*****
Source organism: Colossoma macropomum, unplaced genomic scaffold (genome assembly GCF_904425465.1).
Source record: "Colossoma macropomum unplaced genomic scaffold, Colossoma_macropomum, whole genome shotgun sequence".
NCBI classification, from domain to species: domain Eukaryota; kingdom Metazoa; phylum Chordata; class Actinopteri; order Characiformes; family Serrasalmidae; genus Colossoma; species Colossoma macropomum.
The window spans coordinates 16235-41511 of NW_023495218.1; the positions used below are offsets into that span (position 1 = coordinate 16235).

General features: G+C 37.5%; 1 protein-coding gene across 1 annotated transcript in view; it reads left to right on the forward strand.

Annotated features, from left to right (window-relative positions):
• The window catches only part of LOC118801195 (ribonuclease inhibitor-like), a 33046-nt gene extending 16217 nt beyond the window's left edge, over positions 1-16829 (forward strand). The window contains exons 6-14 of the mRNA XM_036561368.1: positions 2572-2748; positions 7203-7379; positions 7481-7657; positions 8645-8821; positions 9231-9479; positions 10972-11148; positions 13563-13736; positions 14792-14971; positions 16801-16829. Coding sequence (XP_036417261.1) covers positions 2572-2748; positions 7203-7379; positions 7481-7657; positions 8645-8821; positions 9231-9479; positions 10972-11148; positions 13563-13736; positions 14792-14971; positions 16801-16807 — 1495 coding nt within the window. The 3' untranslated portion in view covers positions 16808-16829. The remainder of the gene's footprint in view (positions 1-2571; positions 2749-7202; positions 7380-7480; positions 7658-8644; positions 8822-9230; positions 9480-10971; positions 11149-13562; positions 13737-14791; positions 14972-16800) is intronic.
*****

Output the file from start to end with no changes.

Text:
Source organism: Colossoma macropomum, unplaced genomic scaffold (genome assembly GCF_904425465.1).
Source record: "Colossoma macropomum unplaced genomic scaffold, Colossoma_macropomum, whole genome shotgun sequence".
NCBI classification, from domain to species: domain Eukaryota; kingdom Metazoa; phylum Chordata; class Actinopteri; order Characiformes; family Serrasalmidae; genus Colossoma; species Colossoma macropomum.
The window spans coordinates 16235-41511 of NW_023495218.1; the positions used below are offsets into that span (position 1 = coordinate 16235).

General features: G+C 37.5%; 1 protein-coding gene across 1 annotated transcript in view; it reads left to right on the forward strand.

Annotated features, from left to right (window-relative positions):
• The window catches only part of LOC118801195 (ribonuclease inhibitor-like), a 33046-nt gene extending 16217 nt beyond the window's left edge, over positions 1-16829 (forward strand). The window contains exons 6-14 of the mRNA XM_036561368.1: positions 2572-2748; positions 7203-7379; positions 7481-7657; positions 8645-8821; positions 9231-9479; positions 10972-11148; positions 13563-13736; positions 14792-14971; positions 16801-16829. Coding sequence (XP_036417261.1) covers positions 2572-2748; positions 7203-7379; positions 7481-7657; positions 8645-8821; positions 9231-9479; positions 10972-11148; positions 13563-13736; positions 14792-14971; positions 16801-16807 — 1495 coding nt within the window. The 3' untranslated portion in view covers positions 16808-16829. The remainder of the gene's footprint in view (positions 1-2571; positions 2749-7202; positions 7380-7480; positions 7658-8644; positions 8822-9230; positions 9480-10971; positions 11149-13562; positions 13737-14791; positions 14972-16800) is intronic.